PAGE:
Willa Cather’s Death Comes for the Archbishop depicts the struggle of Father Latour and Father Vaillant to reestablish Catholic authority in their newly formed, New Mexican diocese. They are tasked with righting a territory that has backslid into heathenistic conduct under the jurisdiction of priests that neither observe nor enforce several Catholic sacraments (celibacy, marriage, confirmation). As Latour familiarizes himself with his diocese, he discovers that the Indian cultures are parallel in value to European and Catholic cultures, and his humility wins over the natives. Cather uses Latour as a friendly colonial vessel, a paradoxical character that believes both in the futility and necessity of his work. Latour understands that his and Father Vaillant efforts are nothing but superfluous attempts to impose culture on a group of people that already have one. Though Latour recognizes the futility of his work, his continued insistence on interference in New Mexico betrays a certain measure of vanity and hypocrisy, unappealing characteristics of an Archbishop.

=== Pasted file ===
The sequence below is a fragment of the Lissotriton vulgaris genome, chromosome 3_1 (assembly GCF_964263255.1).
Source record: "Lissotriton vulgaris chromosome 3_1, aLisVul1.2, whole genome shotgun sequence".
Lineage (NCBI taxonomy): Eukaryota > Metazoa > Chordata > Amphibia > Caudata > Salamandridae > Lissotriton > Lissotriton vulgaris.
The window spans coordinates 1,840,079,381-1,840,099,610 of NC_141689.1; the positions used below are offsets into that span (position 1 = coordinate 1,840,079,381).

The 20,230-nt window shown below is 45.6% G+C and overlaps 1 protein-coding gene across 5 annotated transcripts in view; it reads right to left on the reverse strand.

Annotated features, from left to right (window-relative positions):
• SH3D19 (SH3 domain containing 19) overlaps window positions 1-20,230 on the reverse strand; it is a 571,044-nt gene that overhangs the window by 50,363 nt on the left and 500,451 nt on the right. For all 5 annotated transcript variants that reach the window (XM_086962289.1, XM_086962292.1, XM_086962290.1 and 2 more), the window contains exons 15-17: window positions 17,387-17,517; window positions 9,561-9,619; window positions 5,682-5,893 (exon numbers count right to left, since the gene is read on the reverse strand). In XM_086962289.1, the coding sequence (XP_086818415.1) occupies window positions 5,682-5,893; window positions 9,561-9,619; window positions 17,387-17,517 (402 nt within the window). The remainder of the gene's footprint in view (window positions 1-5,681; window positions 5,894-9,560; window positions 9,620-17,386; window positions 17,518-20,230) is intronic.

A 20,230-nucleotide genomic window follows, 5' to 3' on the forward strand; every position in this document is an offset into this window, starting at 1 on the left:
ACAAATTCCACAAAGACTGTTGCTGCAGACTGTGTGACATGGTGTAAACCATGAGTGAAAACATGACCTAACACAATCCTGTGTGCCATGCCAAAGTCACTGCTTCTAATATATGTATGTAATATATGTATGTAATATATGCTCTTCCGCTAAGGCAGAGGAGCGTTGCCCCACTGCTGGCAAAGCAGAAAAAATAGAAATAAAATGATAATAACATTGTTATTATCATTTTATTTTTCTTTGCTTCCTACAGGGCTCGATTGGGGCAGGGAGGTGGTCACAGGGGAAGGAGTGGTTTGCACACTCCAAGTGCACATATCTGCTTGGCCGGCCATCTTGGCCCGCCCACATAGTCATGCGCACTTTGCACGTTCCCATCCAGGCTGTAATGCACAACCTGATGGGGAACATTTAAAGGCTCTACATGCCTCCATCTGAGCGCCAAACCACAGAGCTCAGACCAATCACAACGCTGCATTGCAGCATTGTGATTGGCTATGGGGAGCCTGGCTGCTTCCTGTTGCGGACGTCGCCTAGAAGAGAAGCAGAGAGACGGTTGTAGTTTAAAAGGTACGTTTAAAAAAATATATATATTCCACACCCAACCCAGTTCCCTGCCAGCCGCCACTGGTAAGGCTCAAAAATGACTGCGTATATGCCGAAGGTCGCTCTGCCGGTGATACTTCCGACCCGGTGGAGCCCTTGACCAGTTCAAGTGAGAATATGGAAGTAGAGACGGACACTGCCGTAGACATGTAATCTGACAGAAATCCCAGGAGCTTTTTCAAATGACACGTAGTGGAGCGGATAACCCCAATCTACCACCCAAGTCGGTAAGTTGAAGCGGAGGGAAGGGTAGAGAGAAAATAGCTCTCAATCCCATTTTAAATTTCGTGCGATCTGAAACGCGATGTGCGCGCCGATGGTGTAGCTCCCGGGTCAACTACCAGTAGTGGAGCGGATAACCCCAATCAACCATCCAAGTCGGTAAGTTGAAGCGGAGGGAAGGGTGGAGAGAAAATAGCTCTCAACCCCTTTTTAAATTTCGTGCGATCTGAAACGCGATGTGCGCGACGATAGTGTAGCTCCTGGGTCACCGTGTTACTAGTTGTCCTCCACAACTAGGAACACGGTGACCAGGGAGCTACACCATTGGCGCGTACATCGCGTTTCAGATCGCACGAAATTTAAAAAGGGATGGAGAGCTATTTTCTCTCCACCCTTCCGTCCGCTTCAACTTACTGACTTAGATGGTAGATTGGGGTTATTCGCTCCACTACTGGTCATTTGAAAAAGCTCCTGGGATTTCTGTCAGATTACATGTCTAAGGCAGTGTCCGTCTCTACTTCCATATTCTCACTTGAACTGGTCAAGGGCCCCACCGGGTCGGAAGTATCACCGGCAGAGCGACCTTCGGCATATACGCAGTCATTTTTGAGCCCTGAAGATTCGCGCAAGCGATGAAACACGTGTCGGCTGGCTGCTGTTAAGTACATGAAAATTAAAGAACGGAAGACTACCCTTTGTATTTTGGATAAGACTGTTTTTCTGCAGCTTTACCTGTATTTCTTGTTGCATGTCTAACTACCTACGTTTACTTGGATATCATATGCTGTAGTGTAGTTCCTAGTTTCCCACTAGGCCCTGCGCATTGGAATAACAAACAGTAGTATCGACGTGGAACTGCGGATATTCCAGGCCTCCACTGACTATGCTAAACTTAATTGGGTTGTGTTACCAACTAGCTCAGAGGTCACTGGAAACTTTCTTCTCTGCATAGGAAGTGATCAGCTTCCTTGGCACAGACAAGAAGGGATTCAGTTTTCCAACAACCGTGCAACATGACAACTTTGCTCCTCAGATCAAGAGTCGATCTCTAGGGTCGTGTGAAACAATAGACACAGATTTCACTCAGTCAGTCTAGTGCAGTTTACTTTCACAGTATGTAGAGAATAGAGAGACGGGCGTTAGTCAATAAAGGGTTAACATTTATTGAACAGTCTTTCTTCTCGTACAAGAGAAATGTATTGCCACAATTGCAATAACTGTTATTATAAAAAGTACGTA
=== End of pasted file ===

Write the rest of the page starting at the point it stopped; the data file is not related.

Towards the beginning of his reign as Archbishop, Father Latour recognizes that the fastest way to reinstate Catholicism in the dioceses is to replace the well-entrenched yet corrupt Mexican priests with more traditional clergymen. Latour undertakes these tasks because, as he wrote in a letter, he believes that he “can assist [the Mexican priests] more than they realize. The Church can do more than the Fort to make these poor Mexicans ‘good Americans’. And it is for the people’s good; there is no other way in which they can better their condition.” (pg. 35-36) The words “assist”, “poor” and “condition” reflect a blatant white-savior complex within Young Latour, and establishes the presumed moral elevation of the Church over the people the church presides over. Padre Martinez, a current priest presiding over Taos, feels the same way. Martinez warns Latour against interference in Taos, saying, “we have a living Church here, not a dead arm of the European Church. Our religion grew out of the soil and has its own roots… The Church…planted here was cut off; this is the second growth, and it is indigenous.” (pg. 146) Martinez defends his jurisdiction by invoking nature, arguing that his diocese is indigenous. A similar incident occurs when Vaillant visits the ranch of Manuelito Lujon. Upon his arrival, he demands that the men be brought in from the fields and married to their mates. The women of the ranch discuss the futility of Vaillant’s efforts. They say, “No, the times are not so good any more,” the other agreed. “And I doubt if all this marrying will make them any better. Of what use is it to marry people after they have lived together and had children?” (pg. 194) The women of the ranch recognize that their community’s situation is bad, yet they question the effectiveness of marrying people that have already had children. Both Martinez and the Lujon women raise a good point: how can priests impose foreign, Catholic traditions on a group of people ruled by cultures and temptations the priests cannot understand? Father Vaillant and Father Latour, both believing that they have a clear view of what is right/wrong, place themselves on a vain pedestal over the Indians. Thus, Martinez and the Lujon women identify a problematic aspect of Catholic intervention in the New Mexican dioceses: without the necessary integration into the Indian communities, the priests’ supposition of moral superiority make true connection impossible.